Why Teach Design?

Teaching design has always been a big loving challenge. It is neither a classic discipline such as Biology, nor a purely art-based subject as Painting. This complexity arises from the rich nature of design which by itself could be a concept, a process, an activity or a methodology. To reach to a sensible conclusion, I would rather to go for Nigel Cross’s definition of design as «a rigorous and cyclical process of inquiry and creativity». That would embrace most aspects of my design pedagogy.

Design teaching means conceptual approaches as well as structural methods. Conceptual approaches focus on freedom and inspiration and by using tools of creativity create the learning environment while keep learners motivated. Structured methods complement the learners’ output and add on design knowledge. Drawing on this simple analogy, I would consider a qualified design teacher a person who presents some essential qualities on a very competitive basis. S/he highlights knowledge across a wide range of disciplines while embraces specific knowledge in a relevant creative discipline. Building a creative environment for inspiration and perspiration along with being more a facilitator than an injector are other major qualities for a design teacher. While s/he puts efforts to create interactive learning instead of full frontal teaching, fully supports Universal Design Learning (UDL) through diversity, multi-culturalism, flexibility, reflection and mindfulness.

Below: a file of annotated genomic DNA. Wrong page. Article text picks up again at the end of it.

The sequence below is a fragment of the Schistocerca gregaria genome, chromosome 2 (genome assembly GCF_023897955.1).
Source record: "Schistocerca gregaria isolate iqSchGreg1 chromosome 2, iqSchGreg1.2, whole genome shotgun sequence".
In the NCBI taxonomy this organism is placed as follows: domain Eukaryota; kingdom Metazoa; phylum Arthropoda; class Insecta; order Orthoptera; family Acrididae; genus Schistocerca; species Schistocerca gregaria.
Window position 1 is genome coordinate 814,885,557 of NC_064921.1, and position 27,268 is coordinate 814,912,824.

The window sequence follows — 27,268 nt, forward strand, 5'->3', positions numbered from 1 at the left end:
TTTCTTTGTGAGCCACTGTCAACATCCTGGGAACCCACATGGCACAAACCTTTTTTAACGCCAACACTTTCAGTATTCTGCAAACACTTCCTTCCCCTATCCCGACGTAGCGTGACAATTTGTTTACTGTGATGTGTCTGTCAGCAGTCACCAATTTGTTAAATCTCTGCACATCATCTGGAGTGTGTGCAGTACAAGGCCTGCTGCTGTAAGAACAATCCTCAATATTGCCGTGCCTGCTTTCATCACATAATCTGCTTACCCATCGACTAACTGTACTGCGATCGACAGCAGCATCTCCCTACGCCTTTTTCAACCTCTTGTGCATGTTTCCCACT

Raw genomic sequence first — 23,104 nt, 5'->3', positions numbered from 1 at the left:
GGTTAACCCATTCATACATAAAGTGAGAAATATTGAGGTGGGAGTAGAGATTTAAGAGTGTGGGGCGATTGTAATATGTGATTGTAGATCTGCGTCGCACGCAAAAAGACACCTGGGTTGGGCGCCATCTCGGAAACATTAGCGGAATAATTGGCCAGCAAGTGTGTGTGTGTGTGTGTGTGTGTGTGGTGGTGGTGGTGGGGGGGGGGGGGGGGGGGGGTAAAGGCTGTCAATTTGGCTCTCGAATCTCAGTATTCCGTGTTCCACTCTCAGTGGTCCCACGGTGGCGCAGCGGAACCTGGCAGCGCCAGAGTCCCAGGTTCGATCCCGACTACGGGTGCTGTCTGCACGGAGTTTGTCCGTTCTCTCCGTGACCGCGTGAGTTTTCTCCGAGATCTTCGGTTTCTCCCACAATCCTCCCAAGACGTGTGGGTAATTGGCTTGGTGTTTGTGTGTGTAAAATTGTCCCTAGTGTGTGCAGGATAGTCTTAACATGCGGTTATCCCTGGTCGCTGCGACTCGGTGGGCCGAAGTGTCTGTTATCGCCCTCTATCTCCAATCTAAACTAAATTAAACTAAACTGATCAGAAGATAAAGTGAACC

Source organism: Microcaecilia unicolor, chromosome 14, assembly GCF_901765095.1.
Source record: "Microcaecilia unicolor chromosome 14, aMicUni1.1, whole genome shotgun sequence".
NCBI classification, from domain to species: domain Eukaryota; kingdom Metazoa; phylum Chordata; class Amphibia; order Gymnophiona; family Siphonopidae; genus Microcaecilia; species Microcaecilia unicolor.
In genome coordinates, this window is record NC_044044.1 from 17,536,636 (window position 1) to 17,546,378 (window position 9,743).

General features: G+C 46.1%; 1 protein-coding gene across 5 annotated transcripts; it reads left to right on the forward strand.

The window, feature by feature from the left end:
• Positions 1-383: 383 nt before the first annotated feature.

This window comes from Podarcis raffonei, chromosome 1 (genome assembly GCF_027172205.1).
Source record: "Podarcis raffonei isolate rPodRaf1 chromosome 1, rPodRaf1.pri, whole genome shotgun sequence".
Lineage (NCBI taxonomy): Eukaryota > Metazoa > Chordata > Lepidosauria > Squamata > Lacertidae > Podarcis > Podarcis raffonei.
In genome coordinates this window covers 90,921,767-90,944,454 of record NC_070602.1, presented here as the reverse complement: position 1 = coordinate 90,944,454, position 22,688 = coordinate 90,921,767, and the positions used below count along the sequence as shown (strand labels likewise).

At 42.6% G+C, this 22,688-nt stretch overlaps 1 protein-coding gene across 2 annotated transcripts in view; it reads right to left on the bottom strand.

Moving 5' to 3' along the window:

Learning objectives, in this regard, would be the knowledge, skills, values and insight the instructor wish students to acquire by the end of the course.  To me, the main function in brief is to enable design graduates to actively play role in real life challenges. A graduate in design should be able to individually and independently handle small-size projects, while in medium to big-size ones knows how to best perform in teams.

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